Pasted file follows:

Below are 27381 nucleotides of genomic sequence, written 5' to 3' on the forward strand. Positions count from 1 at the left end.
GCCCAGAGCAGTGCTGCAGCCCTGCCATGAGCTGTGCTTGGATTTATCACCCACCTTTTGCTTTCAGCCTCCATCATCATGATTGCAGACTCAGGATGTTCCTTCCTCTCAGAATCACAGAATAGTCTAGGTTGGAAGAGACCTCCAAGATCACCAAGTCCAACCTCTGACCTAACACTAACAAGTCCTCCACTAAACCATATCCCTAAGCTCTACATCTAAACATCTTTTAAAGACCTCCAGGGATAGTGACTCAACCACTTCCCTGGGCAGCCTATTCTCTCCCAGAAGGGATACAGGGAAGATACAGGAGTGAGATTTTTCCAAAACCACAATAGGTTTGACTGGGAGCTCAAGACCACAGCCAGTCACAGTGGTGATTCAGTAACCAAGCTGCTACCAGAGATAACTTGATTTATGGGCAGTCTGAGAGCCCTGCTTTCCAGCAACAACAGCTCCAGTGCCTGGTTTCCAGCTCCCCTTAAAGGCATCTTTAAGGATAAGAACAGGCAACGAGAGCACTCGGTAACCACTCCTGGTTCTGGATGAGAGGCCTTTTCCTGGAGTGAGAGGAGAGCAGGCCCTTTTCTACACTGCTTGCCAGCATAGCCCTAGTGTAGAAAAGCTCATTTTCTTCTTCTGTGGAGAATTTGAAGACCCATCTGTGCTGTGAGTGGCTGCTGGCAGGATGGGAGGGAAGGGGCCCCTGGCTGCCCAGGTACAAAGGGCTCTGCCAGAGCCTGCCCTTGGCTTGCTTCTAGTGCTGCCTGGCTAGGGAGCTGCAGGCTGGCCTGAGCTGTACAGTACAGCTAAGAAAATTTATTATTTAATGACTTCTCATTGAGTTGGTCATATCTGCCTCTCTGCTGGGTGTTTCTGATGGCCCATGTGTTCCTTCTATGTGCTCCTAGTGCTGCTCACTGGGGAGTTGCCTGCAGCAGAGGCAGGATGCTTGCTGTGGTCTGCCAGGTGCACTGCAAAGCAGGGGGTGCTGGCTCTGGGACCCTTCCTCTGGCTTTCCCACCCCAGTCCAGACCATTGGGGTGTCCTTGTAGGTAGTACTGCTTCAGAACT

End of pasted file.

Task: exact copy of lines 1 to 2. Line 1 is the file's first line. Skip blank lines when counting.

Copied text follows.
Below are 27381 nucleotides of genomic sequence, written 5' to 3' on the forward strand. Positions count from 1 at the left end.
GCCCAGAGCAGTGCTGCAGCCCTGCCATGAGCTGTGCTTGGATTTATCACCCACCTTTTGCTTTCAGCCTCCATCATCATGATTGCAGACTCAGGATGTTCCTTCCTCTCAGAATCACAGAATAGTCTAGGTTGGAAGAGACCTCCAAGATCACCAAGTCCAACCTCTGACCTAACACTAACAAGTCCTCCACTAAACCATATCCCTAAGCTCTACATCTAAACATCTTTTAAAGACCTCCAGGGATAGTGACTCAACCACTTCCCTGGGCAGCCTATTCTCTCCCAGAAGGGATACAGGGAAGATACAGGAGTGAGATTTTTCCAAAACCACAATAGGTTTGACTGGGAGCTCAAGACCACAGCCAGTCACAGTGGTGATTCAGTAACCAAGCTGCTACCAGAGATAACTTGATTTATGGGCAGTCTGAGAGCCCTGCTTTCCAGCAACAACAGCTCCAGTGCCTGGTTTCCAGCTCCCCTTAAAGGCATCTTTAAGGATAAGAACAGGCAACGAGAGCACTCGGTAACCACTCCTGGTTCTGGATGAGAGGCCTTTTCCTGGAGTGAGAGGAGAGCAGGCCCTTTTCTACACTGCTTGCCAGCATAGCCCTAGTGTAGAAAAGCTCATTTTCTTCTTCTGTGGAGAATTTGAAGACCCATCTGTGCTGTGAGTGGCTGCTGGCAGGATGGGAGGGAAGGGGCCCCTGGCTGCCCAGGTACAAAGGGCTCTGCCAGAGCCTGCCCTTGGCTTGCTTCTAGTGCTGCCTGGCTAGGGAGCTGCAGGCTGGCCTGAGCTGTACAGTACAGCTAAGAAAATTTATTATTTAATGACTTCTCATTGAGTTGGTCATATCTGCCTCTCTGCTGGGTGTTTCTGATGGCCCATGTGTTCCTTCTATGTGCTCCTAGTGCTGCTCACTGGGGAGTTGCCTGCAGCAGAGGCAGGATGCTTGCTGTGGTCTGCCAGGTGCACTGCAAAGCAGGGGGTGCTGGCTCTGGGACCCTTCCTCTGGCTTTCCCACCCCAGTCCAGACCATTGGGGTGTCCTTGTAGGTAGTACTGCTTCAGAACT